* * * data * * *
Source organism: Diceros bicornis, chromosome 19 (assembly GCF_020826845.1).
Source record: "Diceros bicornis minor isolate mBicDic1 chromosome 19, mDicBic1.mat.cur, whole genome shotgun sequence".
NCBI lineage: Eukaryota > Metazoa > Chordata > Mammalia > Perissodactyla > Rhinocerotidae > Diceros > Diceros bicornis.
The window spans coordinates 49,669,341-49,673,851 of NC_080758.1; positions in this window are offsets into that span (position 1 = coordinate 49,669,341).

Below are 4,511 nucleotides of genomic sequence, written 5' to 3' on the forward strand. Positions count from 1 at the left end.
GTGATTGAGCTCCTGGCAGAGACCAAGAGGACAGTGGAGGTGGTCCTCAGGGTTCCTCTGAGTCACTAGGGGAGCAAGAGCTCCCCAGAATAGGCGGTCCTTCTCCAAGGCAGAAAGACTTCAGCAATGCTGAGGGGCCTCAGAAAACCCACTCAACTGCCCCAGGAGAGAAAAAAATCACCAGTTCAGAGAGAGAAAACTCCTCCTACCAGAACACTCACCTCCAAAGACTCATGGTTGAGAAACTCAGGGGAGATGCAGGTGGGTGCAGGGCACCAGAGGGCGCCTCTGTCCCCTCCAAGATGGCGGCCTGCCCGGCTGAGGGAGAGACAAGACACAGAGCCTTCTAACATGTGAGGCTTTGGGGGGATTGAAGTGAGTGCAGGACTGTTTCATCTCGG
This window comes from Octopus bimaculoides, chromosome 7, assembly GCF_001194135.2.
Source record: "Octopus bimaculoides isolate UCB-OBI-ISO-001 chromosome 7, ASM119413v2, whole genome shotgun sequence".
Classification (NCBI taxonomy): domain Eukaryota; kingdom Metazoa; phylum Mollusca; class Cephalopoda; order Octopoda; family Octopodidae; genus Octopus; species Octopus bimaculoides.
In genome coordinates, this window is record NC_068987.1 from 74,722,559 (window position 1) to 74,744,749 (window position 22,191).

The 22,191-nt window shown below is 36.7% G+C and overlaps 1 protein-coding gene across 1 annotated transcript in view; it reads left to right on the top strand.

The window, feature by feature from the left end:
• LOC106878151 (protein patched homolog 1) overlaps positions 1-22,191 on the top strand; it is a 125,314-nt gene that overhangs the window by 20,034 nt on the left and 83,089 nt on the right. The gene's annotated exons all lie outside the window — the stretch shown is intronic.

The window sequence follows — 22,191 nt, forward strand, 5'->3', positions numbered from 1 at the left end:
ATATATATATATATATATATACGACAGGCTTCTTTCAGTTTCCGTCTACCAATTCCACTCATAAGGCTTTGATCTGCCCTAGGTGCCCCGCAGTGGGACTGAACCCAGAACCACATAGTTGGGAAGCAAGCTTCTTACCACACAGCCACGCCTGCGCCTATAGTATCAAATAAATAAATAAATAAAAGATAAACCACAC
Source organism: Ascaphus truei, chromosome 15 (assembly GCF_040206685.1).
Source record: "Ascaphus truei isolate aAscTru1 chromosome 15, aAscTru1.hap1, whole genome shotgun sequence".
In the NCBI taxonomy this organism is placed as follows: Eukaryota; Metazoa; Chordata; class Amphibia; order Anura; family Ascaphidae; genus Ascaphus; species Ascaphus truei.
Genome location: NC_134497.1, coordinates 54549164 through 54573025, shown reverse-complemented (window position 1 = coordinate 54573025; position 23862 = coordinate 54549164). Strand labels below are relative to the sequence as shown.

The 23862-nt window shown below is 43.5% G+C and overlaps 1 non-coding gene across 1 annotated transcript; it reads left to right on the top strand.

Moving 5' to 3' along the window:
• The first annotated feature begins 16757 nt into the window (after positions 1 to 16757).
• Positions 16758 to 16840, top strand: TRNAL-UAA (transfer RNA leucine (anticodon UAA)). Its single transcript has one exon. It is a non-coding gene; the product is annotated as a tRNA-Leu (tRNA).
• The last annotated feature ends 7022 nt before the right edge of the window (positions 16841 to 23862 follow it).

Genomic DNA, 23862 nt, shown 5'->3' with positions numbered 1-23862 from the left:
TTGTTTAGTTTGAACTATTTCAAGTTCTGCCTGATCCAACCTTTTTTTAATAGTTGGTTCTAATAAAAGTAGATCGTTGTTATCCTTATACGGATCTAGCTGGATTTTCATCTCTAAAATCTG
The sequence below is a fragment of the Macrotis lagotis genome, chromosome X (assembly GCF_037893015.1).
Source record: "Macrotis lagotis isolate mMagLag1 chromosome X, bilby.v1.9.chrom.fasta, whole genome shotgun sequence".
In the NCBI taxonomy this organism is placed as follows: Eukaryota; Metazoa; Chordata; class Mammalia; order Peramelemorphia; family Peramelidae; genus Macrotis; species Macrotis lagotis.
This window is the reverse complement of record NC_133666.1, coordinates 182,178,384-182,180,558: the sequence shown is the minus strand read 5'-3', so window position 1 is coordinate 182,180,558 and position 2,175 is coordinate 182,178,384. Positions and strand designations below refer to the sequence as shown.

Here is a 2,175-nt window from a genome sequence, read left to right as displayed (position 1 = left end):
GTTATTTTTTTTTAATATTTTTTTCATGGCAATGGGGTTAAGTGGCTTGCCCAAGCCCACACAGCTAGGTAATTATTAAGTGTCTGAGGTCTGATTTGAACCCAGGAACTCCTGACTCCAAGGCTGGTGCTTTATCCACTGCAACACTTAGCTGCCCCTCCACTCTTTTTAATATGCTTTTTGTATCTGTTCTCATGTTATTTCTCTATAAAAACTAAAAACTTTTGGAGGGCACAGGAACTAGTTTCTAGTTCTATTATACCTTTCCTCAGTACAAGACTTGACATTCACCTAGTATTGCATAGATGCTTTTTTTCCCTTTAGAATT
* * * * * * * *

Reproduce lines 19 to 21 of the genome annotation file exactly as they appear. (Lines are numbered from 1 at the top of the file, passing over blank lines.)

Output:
Genome location: NC_134497.1, coordinates 54549164 through 54573025, shown reverse-complemented (window position 1 = coordinate 54573025; position 23862 = coordinate 54549164). Strand labels below are relative to the sequence as shown.

The 23862-nt window shown below is 43.5% G+C and overlaps 1 non-coding gene across 1 annotated transcript; it reads left to right on the top strand.

Moving 5' to 3' along the window: